The effects of the national setting on employment practice: The case of downsizing

Marc Goergen, Chris J Brewster, Geoffrey Wood

Research output: Contribution to journalArticleResearchpeer-review

26 Citations (Scopus)


Although there is now a sizeable body of academic literature that tries to explain cross-country differences in terms of corporate control, capital market development, investor protection and politics, there is as yet very little literature on the degrees of protection accorded to other corporate stakeholders such as employees, based on a systematic comparison of firm level evidence. We find that both theories of legal origin and the varieties of capitalism approach are poor predictors of the relative propensity of firms to make redundancies in different settings. However, the political orientation of the government in place and even more so the nature of the electoral system are relatively good explanators of this propensity. In other words, political structures and outcomes matter more than more rigid institutional features such as legal origin. We explore the reasons for this, drawing out the implications for both theory and practice.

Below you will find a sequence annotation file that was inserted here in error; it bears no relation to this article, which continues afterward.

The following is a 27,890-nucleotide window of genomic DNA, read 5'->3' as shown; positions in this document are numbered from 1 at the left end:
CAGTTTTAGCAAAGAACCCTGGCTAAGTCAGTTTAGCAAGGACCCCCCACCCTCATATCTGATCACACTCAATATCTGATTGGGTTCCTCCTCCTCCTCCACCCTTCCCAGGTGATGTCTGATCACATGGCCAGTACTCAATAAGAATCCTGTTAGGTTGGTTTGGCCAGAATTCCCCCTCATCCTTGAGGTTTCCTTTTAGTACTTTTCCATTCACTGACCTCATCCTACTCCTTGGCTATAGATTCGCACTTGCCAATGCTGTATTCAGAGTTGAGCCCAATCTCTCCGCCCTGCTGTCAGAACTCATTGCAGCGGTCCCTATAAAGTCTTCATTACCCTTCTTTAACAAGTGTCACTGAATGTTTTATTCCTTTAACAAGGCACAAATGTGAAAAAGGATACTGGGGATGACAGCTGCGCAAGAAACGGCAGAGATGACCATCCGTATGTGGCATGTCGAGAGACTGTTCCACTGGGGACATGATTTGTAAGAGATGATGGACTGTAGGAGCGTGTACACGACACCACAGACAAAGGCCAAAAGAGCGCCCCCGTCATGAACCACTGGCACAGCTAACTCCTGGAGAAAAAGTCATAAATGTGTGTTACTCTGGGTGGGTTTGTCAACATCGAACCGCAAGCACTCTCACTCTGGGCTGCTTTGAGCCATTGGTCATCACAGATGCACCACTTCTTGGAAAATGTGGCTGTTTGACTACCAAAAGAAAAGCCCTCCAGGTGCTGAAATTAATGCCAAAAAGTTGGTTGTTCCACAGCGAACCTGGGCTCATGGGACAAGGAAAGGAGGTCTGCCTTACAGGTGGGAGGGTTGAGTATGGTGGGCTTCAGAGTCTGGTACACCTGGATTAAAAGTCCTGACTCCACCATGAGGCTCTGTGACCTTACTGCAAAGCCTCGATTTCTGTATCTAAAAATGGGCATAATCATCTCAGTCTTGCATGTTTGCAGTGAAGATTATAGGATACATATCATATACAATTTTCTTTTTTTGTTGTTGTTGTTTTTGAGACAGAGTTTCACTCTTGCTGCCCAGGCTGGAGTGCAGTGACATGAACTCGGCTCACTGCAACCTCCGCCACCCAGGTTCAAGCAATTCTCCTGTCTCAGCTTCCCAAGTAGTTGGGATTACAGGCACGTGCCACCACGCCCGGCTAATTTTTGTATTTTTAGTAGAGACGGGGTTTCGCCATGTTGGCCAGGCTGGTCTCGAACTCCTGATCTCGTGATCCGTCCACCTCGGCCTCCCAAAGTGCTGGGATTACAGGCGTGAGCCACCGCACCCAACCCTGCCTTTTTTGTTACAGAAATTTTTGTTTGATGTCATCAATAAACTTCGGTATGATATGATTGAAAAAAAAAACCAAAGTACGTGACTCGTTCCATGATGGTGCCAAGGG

Original languageEnglish
Pages (from-to)1051-1067
Number of pages17
JournalInternational Business Review
Issue number6
Publication statusPublished - Dec 2013
Externally publishedYes


  • Capitalist systems
  • Corporate governance systems
  • Downsizing
  • Employment practices
  • Mergers and acquisitions

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